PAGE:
Other tracks bear this frustration more stoically. On "Covehithe," named after a beach in Suffolk that Storey visited as a teenager, synths cascade over glimmering chords, trembling bass and dense, granular layers. It doesn't evoke a sanctuary so much as the bleak beauty of an English coastline. There's a similar quality to "Dartmoor Four," in which fibreglass arps are soothed by a soaring harmony. Tracks that reference and evoke harsh natural landscapes convey a distracted solace.
A feature of Storey's music has been its attention to detail. "When Al's making a beat, he gets that thousand-yard stare," Appleblim once said of his friend and collaborator. On a track like "Manhattan To Moscow," that focus is invaluable. The drums, sampled from street drumming recorded in New York, hare along at 155 BPM. Vocal snippets—gasps, Russian-language speech, a Samuel L Jackson sample—punctuate the fluid rhythm. The simple arps of "Moesha Moved To Margate" or "Acute Angles" become, thanks to canny harmonic layers, dramatic and energising.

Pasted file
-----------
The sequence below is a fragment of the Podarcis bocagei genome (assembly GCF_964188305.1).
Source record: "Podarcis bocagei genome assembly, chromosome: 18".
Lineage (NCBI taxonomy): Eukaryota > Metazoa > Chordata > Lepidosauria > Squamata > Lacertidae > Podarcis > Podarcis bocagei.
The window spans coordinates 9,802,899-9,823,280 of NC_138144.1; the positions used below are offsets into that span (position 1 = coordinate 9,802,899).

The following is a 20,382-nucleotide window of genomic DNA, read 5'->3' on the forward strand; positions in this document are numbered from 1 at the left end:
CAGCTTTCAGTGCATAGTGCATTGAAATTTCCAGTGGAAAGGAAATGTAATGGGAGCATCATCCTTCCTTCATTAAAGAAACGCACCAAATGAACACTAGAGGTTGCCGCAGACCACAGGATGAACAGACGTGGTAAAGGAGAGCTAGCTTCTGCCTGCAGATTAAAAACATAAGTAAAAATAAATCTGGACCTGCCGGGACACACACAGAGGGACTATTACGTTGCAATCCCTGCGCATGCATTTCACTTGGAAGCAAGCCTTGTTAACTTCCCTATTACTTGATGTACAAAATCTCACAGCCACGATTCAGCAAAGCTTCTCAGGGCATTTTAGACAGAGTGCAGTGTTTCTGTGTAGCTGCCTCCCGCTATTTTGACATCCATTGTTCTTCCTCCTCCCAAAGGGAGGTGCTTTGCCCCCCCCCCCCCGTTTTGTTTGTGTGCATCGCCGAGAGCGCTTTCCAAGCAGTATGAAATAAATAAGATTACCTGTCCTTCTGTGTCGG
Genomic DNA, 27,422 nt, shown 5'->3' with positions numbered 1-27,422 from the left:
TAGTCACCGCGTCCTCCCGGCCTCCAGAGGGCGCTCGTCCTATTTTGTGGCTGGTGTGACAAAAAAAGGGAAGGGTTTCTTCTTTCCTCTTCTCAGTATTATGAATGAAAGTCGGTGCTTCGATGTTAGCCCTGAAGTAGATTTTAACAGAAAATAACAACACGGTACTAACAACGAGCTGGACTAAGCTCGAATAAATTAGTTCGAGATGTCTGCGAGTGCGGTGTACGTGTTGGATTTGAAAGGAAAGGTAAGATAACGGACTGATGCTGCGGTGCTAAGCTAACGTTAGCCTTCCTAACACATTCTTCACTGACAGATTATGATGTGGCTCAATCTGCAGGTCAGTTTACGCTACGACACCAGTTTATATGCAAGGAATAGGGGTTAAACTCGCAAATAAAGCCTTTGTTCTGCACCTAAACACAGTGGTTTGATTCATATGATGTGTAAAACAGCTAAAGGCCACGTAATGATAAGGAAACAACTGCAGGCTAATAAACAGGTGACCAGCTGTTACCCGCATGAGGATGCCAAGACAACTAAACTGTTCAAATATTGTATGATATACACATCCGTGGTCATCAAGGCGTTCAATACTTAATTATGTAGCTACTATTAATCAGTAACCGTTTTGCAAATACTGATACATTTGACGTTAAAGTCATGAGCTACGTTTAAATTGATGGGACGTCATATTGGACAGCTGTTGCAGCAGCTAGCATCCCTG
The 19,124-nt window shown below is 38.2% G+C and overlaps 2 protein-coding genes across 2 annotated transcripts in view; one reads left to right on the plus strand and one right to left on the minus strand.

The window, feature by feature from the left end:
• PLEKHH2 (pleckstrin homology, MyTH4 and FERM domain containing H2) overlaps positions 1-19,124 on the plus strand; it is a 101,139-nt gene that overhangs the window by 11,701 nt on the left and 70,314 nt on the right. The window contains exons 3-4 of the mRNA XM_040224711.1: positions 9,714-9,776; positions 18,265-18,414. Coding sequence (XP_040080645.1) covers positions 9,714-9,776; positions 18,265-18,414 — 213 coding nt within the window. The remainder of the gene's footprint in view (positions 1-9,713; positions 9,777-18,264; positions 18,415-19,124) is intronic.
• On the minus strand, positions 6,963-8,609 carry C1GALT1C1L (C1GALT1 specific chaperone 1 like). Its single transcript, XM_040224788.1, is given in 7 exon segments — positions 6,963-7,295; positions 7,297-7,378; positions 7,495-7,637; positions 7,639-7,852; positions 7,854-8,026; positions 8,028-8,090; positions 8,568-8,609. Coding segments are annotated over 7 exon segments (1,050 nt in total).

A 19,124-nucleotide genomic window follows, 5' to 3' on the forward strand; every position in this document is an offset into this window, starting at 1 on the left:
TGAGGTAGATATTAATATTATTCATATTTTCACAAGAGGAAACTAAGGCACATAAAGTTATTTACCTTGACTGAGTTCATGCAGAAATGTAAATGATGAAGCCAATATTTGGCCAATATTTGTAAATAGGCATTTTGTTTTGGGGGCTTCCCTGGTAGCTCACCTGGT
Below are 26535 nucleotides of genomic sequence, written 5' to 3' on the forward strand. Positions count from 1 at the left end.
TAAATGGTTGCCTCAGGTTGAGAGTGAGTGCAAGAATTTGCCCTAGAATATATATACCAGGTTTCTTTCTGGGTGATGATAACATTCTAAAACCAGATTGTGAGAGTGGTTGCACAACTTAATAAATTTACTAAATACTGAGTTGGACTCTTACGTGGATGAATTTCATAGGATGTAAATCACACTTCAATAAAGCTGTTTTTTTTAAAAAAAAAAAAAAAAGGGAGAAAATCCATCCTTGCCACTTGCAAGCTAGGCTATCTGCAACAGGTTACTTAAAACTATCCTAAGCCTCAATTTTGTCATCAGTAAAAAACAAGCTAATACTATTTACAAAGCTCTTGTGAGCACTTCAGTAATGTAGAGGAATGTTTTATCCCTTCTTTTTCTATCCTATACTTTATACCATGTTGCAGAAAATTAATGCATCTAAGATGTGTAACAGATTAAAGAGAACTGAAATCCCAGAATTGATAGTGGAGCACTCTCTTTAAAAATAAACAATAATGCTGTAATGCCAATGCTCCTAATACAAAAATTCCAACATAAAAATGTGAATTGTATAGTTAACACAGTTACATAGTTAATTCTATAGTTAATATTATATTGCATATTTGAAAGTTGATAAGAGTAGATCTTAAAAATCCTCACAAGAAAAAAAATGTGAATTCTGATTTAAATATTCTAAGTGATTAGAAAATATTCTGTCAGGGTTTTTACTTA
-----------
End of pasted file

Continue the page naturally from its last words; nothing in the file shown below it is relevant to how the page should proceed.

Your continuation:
As a whole, though, the LP can seem uptight. The Drexciya-esque "No Such Location," for all its excellent accents, suffers for its unsatisfying melody. The "Offbeat World" and "Wherever You May Be," whose rolling snare patterns echo UK funky, are wrought with tension that has nowhere to escape. The issue, though, is less about specific tracks than a general fatigue that such complex beats can bring. There are simply too few hooks or hummable melodies that a lighter touch might've made possible.
Should club music influenced by distress be fun? Perhaps not, and Lucid Locations's most ably realised tracks aren't hedonistic. "Barrel Roll" is typical of the LP's emotional conflicts. It rages with discordant noise, but its bleeps and harmonies swell with sombre feeling. Lucid Locations is rich with ambiguity, of being caught between states. It's an authentic response to an increasingly uncertain world.